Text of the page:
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Describe Dada here.
You don't deserve to have Dada described here. Instead, you will get a treatise on the nature of sock lint.
What, you say? It doesn't end up in our belly buttons, but rather shirt lint does? Shirley, you jest. And yes, you are now called Shirley. Perhaps you fail to understand the teleportational properties of sock lint -- The Tick did at first, until it was later illustrated to him...
Dada itself started in the middle of World War I. The belief of its practitioners was that World War I was such a brutal and devastating war with absolutely no point (not that the world didn't have its pointless wars before, but World War I was on a much greater scale of devastation and pointlessness than most of the previous examples), such an ugly world didn't deserve art. So, in response, the practitioners of Dada gave the world anti-art.
For some time, its practitioners managed to shock the living daylights out of the world, with installations like Tristan Tzara's rendition of fellow Dadaist Hugo Ball's poem "Gadji beri bimba" (made of complete nonsense words) while painted to look like a grotesque statue, signing a urinal and putting it in an art installation, and the painting LHOOQ, the famous picture of the Mona Lisa with a moustache and goatee (now often a Stock Parody).
Dada eventually died out as a major movement for a few reasons. First and foremost, people started to like it -- completely the opposite effect that Dada was shooting for. For another, its inherently nihilistic outlook wore on some of its practitioners, and they went in different artistic directions (most famously, into Surrealism, which was often just as confusing to people but with more point). Finally, as bad as World War I ended up, It Got Worse. If anything, one could look at some of the worst parts of World War II and see the end result of Dada -- utter brutality and disgust for a world that doesn't deserve art. (Or in layman's terms, Dada caused the Holocaust. How's that for shock value?)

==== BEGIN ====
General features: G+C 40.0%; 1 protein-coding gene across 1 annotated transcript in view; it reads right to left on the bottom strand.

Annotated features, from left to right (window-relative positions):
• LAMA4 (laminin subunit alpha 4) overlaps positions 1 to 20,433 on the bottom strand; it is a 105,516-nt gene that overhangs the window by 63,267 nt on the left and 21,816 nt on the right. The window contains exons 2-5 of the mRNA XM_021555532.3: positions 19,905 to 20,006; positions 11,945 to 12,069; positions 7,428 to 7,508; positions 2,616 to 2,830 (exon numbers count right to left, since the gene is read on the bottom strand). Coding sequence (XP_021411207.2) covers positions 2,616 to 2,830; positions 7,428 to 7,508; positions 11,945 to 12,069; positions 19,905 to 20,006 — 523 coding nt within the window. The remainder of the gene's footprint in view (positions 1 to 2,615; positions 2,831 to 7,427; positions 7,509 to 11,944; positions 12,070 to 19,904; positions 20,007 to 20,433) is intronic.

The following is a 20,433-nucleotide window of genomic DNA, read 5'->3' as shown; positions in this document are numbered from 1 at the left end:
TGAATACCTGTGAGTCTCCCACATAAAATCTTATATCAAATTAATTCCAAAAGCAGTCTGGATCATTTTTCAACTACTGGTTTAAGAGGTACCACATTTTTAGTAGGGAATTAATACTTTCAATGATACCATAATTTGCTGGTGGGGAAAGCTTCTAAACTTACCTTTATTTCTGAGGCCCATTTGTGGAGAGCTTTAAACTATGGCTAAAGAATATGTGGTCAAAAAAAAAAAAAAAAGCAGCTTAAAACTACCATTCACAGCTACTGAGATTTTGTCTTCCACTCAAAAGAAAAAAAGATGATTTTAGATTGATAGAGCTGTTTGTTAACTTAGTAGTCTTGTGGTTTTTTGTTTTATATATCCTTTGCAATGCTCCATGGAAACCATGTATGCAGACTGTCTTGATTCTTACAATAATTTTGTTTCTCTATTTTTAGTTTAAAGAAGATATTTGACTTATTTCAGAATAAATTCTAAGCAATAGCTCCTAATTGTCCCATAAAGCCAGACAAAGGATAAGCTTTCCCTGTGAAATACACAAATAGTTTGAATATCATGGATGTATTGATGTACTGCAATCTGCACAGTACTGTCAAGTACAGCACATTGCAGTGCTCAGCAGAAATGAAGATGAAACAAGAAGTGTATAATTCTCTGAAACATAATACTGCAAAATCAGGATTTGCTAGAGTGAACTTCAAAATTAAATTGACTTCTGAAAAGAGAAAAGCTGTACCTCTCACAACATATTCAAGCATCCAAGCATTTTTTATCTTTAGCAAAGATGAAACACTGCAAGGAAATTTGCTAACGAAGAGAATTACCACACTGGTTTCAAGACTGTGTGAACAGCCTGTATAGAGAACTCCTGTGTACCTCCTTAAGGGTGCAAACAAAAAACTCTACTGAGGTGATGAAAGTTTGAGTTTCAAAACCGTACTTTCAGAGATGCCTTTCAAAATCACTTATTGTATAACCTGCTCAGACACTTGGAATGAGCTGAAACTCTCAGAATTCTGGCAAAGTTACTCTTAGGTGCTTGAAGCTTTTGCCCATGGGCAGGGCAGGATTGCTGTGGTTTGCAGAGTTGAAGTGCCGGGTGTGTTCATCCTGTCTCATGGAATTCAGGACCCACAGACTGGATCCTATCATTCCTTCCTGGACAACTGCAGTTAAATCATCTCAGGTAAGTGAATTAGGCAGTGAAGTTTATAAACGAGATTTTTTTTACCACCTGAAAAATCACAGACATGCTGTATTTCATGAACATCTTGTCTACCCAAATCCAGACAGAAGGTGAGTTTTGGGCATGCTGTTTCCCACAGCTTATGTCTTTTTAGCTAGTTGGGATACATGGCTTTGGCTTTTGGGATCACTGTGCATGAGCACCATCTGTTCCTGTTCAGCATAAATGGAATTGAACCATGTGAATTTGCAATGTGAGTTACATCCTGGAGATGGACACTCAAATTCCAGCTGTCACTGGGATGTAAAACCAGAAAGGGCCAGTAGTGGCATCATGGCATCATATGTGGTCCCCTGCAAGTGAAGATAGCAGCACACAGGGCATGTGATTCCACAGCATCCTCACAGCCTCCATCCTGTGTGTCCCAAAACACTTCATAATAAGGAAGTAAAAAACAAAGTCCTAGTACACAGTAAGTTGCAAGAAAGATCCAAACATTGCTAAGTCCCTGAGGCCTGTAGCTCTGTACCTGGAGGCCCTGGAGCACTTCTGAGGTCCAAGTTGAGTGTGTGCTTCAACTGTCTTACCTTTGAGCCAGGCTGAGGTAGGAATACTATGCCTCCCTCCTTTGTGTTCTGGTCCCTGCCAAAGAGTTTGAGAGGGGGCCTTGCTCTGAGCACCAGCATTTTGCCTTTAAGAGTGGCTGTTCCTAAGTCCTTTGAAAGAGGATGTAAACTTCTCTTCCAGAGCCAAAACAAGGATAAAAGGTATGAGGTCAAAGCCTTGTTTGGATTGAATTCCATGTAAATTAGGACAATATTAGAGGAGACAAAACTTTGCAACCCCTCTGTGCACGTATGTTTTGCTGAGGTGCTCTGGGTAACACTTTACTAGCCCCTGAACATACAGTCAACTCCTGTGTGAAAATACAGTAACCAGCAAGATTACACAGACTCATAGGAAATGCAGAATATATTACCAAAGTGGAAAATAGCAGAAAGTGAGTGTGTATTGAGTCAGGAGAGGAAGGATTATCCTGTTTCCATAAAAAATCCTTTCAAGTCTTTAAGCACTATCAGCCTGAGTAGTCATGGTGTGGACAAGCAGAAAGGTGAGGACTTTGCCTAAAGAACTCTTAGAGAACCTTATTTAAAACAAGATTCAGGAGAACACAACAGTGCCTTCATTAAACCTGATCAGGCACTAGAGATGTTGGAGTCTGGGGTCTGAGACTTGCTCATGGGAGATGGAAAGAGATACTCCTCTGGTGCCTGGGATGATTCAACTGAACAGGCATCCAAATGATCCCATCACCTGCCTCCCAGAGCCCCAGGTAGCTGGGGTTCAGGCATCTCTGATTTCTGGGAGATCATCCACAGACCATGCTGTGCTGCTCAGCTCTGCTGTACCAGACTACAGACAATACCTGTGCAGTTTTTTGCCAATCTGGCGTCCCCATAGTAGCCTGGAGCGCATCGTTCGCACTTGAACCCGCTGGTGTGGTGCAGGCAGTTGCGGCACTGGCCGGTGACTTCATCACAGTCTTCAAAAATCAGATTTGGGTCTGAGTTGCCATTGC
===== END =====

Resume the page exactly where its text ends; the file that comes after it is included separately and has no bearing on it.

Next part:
Dada still has a small but thriving following to this day -- anything indulging in Refuge in Audacity will certainly take at least a quick look at it for inspiration, and more than one Dead Baby Comedy has been noted as falling squarely into the Dada tradition.
Compare and contrast Post Modernism.
This movement provided examples of:
- Becoming the Mask: After they started to receive some public acclaim for their work, some began to lose sight of their original anti-art purpose, took their work far more seriously, and invoked True Art Is Incomprehensible in a more earnest way; eventually turning to Surrealism and similar movements.
- Cluster F-Bomb: Some works just went with massive swearing to shock the crowd (merde was a popular choice, for example in Ubu Roi). Some maintain the level of shock, others are prone to...
- Curse of the Ancients
- Dead Baby Comedy: For the most part, it was all about laughing at the audience.
- Hypocritical Humor: You know, the artists themselves didn't quite deserve the entertainment they got out of it, either.
- It Got Worse: Dada was continually trying to escalate the shock.
- Mind Screw / The Walrus Was Paul
- Refuge in Audacity: Given how often installations resulted in police intervention, it wasn't much refuge.
- Spiritual Successor: Surrealism -- much of the off-the-wall imagery and doings of Dada, but with an actual pro-artistic purpose. Now, if more than a few individuals actually understood it...
- Stealth Pun: Elle a chaud au cul.
- Stock Parody: "LHOOQ" is itself a stock parody of Mona Lisa Smile; also, The Treachery of Images is often parodied (see the page for several examples).
- True Art Is Incomprehensible: Dadaism and its contemporary styles gave rise to this attitude; also, this was among the reasons the movement died out -- "true" Dada is anti-art, and people were too often treating Dadaism as an art form, defeating the purpose of the style.
- Word Salad Title: Legend has it that they chose the name "Dada" by sticking a knife in a dictionary and choosing the word it pointed to. It means "hobby horse."
- Another theory is that it was chosen to sound like a baby dribbling gibberish.
- It also means "yes, yes!" in Roumanian, Russian, Serbian, and (sometimes) German.
- And then there's the fact that one of them claimed that it was an African language for "the tail of the sacred cow."